How to support your child with reading

At AMSI, we recognise the importance of working closely with parents and carers to support pupil progress. One of the easiest but most important ways that parents and carers can support their child’s progress at home is to encourage them to read. We recommend that every student should be reading for around 30-45 minutes per day: ideally, this should be part of their daily routine.

In order to support parents and carers, we have outlined some key advice for ensuring that your child develops the reading habits that will support their academic progress at school.

How can I support my child with their reading?

The following guide, from the Department for Education, is designed specifically for parents and carers and has excellent advice on how to support your child.

DFES guide

What books should my child be reading?

Check out some of the sites below for comprehensive reading lists to suit students of all tastes and ages:

Book Trust

A list of the 24 best books written in the last 100 years for 12-14 year olds.

Love Reading 4 Schools

Year 7 Reading List

Year 8 Reading List

Year 9 Reading List

Year 10/ 11 Reading List

Reluctant readers (Y7-9)

Reading List

Diverse Voices

Reading List

The CILIP Carnegie Award Shortlist


Where can I find books for my child to read?

As well as the school library, Islington has several public libraries with extensive children’s fiction sections, which are all free to join. The nearest libraries to AMSI are:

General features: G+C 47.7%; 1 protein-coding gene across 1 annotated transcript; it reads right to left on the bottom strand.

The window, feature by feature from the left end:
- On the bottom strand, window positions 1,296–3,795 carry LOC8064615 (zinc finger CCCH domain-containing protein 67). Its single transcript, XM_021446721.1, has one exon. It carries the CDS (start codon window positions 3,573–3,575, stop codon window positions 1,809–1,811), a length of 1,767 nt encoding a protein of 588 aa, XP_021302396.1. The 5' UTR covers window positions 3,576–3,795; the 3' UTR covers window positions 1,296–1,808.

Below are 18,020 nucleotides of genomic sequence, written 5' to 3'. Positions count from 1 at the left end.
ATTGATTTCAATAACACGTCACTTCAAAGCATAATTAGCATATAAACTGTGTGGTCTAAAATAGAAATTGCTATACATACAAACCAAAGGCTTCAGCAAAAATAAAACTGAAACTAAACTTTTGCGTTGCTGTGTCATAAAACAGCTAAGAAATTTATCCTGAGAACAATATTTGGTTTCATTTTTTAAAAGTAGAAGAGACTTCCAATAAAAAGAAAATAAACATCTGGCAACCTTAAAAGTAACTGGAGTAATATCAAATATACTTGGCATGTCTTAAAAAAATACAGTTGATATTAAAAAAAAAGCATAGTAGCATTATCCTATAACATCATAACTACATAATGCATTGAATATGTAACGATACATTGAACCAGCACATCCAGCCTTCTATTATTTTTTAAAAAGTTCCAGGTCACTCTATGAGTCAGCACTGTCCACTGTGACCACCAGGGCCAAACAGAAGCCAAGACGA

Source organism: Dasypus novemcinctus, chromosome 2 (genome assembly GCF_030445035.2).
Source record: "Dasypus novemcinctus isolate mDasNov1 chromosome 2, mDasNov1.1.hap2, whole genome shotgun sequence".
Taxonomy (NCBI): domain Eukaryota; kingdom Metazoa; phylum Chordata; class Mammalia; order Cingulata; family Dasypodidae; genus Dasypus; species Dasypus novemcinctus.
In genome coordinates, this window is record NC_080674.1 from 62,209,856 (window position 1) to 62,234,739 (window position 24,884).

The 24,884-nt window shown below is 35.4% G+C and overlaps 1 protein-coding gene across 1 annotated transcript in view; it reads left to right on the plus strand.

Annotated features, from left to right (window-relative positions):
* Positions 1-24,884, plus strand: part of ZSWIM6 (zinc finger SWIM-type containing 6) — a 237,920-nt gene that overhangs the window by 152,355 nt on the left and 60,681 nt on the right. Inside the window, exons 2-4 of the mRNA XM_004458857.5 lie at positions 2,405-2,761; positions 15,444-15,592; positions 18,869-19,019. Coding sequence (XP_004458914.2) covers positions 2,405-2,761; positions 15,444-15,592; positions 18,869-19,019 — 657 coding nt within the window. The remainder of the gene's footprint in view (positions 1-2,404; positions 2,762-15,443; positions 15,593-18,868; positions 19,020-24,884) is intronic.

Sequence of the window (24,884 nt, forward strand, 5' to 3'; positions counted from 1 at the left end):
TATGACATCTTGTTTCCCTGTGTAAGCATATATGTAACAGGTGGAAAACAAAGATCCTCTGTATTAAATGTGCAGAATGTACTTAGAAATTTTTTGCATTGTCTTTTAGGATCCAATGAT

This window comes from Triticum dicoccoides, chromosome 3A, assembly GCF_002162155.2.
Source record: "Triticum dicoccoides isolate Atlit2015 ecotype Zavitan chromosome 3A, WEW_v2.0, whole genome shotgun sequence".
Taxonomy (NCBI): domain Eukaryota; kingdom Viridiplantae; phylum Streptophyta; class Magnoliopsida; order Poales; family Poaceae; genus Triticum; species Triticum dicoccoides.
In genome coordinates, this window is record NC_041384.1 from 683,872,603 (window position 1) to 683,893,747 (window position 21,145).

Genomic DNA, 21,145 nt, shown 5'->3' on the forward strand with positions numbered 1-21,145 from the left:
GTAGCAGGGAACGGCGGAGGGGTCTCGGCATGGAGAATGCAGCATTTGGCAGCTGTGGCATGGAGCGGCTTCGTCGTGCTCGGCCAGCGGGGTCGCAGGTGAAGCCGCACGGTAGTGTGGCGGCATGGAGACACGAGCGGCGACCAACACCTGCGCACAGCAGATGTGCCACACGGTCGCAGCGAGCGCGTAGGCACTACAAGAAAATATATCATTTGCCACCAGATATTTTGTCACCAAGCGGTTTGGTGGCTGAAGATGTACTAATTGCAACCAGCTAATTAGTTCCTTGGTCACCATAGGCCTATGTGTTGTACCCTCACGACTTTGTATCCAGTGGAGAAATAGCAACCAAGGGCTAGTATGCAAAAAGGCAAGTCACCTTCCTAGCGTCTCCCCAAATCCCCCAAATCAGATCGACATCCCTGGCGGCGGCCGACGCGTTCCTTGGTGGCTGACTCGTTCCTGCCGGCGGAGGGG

North Library

Manor Gardens, London N7 6JX

N4 Library

26 Blackstock Rd, Finsbury Park, London N4 2DW

Archway Library

23 Highgate Hill, Archway, London N19 5LP

My child used to read a lot but has now lost interest: what can I do?

Here are some tips from Book Trust for promoting reading in your home with older children:

  1. Ensure that your children see you reading. It doesn’t matter if it’s the newspaper, a cookery book, romantic novel, detective mystery, short stories, computer manual, magazine – anything!
  2. Encourage children to join in – ask a child to read out a recipe for you as you cook, or the TV listings when you are watching TV.
  3. Give books or book tokens as presents (and encourage others to do so!)
  4. Visit the local library together on a regular basis, and enjoy spending time choosing new books.
  5. Encourage children to carry a book at all times so they can read on journeys or in spare moments – you can do this, too!
  6. Keep reading together. There are lots of books that both adults and young people can enjoy. Try The Curious Incident of the Dog in the Night-Time by Mark Haddon, the Harry Potter series, or The Life of Pi by Yann Martel. Read books you can all talk about but make the talk light-hearted, not testing or over-questioning.
  7. Go to libraries or bookshops when authors are visiting. Children and teenagers love meeting their favourite writers – Jacqueline Wilson and Anthony Horowitz always have signing queues that are miles long!
  8. Make sure your home is a reading home – have a family bookshelf and make sure there are shelves in your children’s bedrooms as well.
  9. Don’t panic if your child reads the same book over and over again – let’s be honest, we’ve probably all done it!
  10. Encourage your children and their friends to swap books with each other. This will encourage them to talk and think about the books they are reading

My child says they don’t like reading: what can I do?

Author Jeff Norton has some advice for children (and parents of children) who are reluctant readers: Article